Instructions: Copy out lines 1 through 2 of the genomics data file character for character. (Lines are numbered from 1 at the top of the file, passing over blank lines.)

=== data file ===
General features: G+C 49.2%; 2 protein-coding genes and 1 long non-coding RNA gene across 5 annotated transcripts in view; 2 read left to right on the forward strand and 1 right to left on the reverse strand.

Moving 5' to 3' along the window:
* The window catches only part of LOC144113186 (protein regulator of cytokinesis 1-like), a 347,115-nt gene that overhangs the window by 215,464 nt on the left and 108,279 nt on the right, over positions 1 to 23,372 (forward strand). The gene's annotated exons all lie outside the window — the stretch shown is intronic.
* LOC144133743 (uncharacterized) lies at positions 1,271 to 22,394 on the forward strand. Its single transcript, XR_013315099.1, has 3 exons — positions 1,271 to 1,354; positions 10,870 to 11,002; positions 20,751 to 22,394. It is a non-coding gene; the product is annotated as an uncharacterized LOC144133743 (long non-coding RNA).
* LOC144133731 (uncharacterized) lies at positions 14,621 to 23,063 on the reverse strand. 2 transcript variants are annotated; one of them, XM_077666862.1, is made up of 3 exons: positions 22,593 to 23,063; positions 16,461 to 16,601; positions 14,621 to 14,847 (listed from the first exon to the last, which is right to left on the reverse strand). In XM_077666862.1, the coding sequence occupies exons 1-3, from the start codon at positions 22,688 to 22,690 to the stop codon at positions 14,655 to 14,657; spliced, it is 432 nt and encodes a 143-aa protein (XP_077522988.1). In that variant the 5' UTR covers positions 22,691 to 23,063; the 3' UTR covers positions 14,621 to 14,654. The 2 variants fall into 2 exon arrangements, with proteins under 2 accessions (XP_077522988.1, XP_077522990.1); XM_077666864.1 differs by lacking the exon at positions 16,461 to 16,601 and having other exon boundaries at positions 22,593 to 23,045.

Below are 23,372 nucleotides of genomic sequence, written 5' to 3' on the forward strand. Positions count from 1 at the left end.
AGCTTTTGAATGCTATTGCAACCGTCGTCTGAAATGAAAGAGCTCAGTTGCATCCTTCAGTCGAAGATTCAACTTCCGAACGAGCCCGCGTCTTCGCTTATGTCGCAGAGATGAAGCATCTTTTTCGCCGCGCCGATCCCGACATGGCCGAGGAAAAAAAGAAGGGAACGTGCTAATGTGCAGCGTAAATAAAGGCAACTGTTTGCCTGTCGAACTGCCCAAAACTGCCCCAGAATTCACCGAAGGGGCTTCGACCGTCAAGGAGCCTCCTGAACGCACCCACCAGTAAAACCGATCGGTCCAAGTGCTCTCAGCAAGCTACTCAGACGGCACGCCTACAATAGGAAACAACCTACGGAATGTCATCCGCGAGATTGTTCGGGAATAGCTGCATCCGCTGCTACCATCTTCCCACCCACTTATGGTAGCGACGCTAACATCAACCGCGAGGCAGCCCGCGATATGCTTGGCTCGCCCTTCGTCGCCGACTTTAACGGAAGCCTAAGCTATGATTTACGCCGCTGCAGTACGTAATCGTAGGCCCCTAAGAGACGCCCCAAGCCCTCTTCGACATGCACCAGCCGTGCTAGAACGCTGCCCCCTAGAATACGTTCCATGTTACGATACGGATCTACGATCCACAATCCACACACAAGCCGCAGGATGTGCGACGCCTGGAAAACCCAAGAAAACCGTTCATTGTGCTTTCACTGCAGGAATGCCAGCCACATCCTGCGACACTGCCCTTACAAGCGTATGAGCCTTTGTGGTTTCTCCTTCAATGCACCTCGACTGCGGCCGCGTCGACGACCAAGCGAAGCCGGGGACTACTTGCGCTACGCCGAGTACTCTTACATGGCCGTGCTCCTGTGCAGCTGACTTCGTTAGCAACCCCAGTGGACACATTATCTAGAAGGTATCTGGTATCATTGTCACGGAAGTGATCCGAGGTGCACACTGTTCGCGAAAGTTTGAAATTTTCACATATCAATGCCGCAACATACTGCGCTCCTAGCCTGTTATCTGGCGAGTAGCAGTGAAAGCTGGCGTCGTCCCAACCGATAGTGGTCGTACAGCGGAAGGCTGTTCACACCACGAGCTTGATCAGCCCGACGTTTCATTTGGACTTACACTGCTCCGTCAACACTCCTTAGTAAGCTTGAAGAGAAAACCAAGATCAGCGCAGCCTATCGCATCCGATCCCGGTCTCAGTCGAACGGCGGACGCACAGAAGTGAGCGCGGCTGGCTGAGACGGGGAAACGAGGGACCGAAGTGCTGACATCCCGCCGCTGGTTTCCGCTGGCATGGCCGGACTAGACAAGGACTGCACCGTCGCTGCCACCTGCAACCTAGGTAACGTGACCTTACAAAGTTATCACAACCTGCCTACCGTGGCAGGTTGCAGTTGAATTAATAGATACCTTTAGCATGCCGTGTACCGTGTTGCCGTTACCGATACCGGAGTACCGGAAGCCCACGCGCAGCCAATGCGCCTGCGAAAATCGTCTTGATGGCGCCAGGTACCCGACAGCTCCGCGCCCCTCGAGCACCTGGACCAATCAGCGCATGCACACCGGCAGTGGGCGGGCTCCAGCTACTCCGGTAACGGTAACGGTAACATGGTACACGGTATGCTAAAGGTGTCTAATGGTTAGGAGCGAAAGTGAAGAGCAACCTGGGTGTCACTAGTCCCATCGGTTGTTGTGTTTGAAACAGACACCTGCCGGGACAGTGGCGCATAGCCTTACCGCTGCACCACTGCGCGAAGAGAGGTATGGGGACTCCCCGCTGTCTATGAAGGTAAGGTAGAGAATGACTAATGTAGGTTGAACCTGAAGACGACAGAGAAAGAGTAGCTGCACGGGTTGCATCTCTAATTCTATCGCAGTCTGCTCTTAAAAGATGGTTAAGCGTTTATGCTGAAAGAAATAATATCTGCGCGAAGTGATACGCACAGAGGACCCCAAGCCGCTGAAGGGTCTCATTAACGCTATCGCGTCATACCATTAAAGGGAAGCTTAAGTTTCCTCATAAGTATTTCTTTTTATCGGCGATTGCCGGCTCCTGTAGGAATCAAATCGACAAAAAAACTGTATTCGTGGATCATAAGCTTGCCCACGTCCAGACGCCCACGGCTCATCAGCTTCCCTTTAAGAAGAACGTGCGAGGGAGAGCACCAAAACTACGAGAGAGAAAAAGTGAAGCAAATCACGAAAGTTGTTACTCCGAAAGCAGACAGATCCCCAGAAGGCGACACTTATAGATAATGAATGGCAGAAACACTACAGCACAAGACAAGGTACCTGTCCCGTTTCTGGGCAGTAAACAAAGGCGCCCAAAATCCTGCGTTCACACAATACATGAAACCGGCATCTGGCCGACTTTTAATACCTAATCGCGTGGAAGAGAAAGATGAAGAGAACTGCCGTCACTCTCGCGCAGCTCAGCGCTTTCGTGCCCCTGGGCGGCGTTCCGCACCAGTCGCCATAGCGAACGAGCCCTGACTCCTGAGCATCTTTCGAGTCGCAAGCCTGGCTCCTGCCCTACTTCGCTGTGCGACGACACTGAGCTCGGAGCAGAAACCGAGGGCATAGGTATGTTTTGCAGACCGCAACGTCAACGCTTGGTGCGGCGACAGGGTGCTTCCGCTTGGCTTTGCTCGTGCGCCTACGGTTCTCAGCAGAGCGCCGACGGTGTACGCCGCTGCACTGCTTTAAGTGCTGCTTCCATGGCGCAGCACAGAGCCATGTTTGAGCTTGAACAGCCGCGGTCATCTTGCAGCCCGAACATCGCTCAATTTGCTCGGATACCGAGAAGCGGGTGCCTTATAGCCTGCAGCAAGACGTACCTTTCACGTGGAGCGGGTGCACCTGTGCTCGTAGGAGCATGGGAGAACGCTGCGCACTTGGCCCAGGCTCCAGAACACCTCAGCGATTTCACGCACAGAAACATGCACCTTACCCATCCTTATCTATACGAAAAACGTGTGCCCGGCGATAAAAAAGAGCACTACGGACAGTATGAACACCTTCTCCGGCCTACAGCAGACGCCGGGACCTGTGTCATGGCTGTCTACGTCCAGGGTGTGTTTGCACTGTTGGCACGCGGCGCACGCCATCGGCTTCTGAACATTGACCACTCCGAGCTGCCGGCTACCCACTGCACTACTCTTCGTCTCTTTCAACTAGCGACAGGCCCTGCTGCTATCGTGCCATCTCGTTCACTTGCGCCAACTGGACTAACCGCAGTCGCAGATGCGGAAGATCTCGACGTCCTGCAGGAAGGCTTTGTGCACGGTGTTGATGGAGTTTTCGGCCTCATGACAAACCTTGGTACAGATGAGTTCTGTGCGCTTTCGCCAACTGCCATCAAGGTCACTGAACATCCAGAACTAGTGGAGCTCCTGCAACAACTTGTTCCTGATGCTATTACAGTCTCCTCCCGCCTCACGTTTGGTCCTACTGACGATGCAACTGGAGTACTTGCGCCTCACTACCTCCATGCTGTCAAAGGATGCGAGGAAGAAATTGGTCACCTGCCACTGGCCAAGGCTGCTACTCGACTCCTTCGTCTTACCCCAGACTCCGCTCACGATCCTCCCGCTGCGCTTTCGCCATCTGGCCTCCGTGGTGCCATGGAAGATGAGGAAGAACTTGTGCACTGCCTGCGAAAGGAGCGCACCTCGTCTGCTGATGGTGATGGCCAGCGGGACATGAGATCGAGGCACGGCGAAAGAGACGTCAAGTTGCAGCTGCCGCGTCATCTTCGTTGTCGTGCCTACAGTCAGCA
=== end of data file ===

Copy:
General features: G+C 49.2%; 2 protein-coding genes and 1 long non-coding RNA gene across 5 annotated transcripts in view; 2 read left to right on the forward strand and 1 right to left on the reverse strand.

Moving 5' to 3' along the window: